Friday, 13 July 2018
Book Review: The Everlasting Sunday (Literary Fiction)
Author: Robert Lukins
Publisher: University of Queensland Press
Publication date: 26th February 2018
Format Read: Paperback
Source: Own copy
During the freezing English winter of 1962, seventeen-year-old Radford is sent to Goodwin Manor, a home for boys who have been ‘found by trouble’. Drawn immediately to the charismatic West, Radford soon discovers that each one of them has something to hide.
Life at the Manor offers only a volatile refuge, and unexpected arrivals threaten the world the boys have built. Will their friendship be enough when trouble finds them again?
At once both beautiful and brutal, The Everlasting Sunday is a haunting debut novel about growing up, growing wild and what it takes to survive.
Goodwin Manor is a place of last resorts, a place for the outcasts of society, young males that have erred that once too many. Situated far from anything, the boys are mostly left to their own devices. Tutors come and go. Edward Wilson (Teddy to the boys) is the overseer; he is tired and withdrawn most of the time only intervening when the situation gets out of hand. Teddy has underlying problems of his own. Lilly, the cook, is a motherly figure demanding respect but also full of kindness.
The story is set in the winter of 1962. England’s bleakest winter for 82 years.
Radford arrives unceremoniously dropped off by his uncle and is quickly taken under the wing of the charismatic West. There is much introspection and confidences shared between the two in their late-night smoking sessions. All the characters seem to be at a place in time they would rather not be.
Much like a boarding school the boys sneak out at night to smoke and drink alcohol. There were no rules and the boys had their own methods of punishment when warranted and found things to keep them occupied. Radford at first tries to make sense of the hierarchy and happenings in the Manor.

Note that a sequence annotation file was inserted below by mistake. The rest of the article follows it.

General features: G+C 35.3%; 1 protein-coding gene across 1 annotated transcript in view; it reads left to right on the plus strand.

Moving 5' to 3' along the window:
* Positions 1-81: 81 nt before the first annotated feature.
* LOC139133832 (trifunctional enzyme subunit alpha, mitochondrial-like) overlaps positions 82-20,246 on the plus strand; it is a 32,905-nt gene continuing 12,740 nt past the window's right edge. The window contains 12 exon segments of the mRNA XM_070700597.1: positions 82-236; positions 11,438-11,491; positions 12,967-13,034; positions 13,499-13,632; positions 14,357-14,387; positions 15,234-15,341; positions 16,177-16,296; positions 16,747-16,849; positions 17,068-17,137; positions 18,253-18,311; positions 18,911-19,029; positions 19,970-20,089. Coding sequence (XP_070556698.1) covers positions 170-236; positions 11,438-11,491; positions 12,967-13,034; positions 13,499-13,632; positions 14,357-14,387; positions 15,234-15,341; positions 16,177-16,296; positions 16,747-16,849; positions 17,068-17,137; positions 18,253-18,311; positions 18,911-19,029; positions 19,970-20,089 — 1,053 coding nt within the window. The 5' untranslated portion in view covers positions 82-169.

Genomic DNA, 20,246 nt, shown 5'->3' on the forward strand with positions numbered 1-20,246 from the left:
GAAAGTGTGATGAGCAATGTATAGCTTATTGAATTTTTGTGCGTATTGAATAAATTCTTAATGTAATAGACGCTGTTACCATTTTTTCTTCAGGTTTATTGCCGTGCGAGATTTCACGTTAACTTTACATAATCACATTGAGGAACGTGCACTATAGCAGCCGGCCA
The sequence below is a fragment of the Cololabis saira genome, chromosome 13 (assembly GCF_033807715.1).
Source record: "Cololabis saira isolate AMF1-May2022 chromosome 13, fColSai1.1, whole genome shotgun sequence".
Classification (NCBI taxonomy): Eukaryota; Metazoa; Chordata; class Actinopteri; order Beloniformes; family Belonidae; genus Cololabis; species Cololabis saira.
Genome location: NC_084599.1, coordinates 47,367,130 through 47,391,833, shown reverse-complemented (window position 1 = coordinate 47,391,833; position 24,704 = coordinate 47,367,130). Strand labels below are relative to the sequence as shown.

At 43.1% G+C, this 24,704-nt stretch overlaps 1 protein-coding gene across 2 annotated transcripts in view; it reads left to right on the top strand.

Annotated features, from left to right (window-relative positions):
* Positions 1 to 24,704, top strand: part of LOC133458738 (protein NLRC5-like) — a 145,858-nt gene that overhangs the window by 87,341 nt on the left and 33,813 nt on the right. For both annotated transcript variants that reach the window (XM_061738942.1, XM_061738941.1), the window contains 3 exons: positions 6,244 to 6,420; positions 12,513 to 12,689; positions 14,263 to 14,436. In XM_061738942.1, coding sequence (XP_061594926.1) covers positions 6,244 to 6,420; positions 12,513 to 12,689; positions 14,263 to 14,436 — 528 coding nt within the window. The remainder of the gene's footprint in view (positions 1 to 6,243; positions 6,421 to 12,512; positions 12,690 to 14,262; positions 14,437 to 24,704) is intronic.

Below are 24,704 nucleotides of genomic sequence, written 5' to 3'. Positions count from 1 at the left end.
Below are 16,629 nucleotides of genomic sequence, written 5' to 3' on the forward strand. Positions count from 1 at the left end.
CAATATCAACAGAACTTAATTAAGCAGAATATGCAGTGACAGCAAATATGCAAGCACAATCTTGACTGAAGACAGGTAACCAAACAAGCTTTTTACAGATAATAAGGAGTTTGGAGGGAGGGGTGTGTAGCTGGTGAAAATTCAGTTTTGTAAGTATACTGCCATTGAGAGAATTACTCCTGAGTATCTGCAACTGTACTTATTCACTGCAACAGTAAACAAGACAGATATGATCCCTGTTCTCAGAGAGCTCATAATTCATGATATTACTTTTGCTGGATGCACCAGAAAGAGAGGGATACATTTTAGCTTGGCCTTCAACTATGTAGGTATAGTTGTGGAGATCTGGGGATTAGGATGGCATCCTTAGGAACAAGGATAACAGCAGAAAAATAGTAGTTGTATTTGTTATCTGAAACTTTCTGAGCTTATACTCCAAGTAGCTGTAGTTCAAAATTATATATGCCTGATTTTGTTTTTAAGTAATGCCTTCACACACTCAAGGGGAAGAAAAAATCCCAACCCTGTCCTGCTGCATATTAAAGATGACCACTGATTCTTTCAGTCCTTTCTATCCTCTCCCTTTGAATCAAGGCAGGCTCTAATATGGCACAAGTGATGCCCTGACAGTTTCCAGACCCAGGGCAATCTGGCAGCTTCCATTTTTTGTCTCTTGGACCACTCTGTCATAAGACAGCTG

”Each day had brought not a sense of understanding but an understanding not to search for sense.”
Winter has its own role in this novel, becoming a character as it watches and waits placing scorn on humans trying to live in its mightiest moments.
”These boys imagining themselves conquering miles, they pushed only deeper into the trap. Winter wondered who would miss them.......Yes, it could bury them now........ Winter would watch on for now. There was no risk of missing its chance, for Winter always returned.”
Lukin’s prose are lyrical and haunting with an underlying empathy, they give a mystical quality to the story.
Occasionally you come across a book that your words cannot describe the way it is written and how it makes you feel. The Everlasting Sunday is such a book.
The Everlasting Sunday is an atmospheric tale of rejection, friendship, bonding and survival.
Content: some violence, non graphic homosexual sex scene.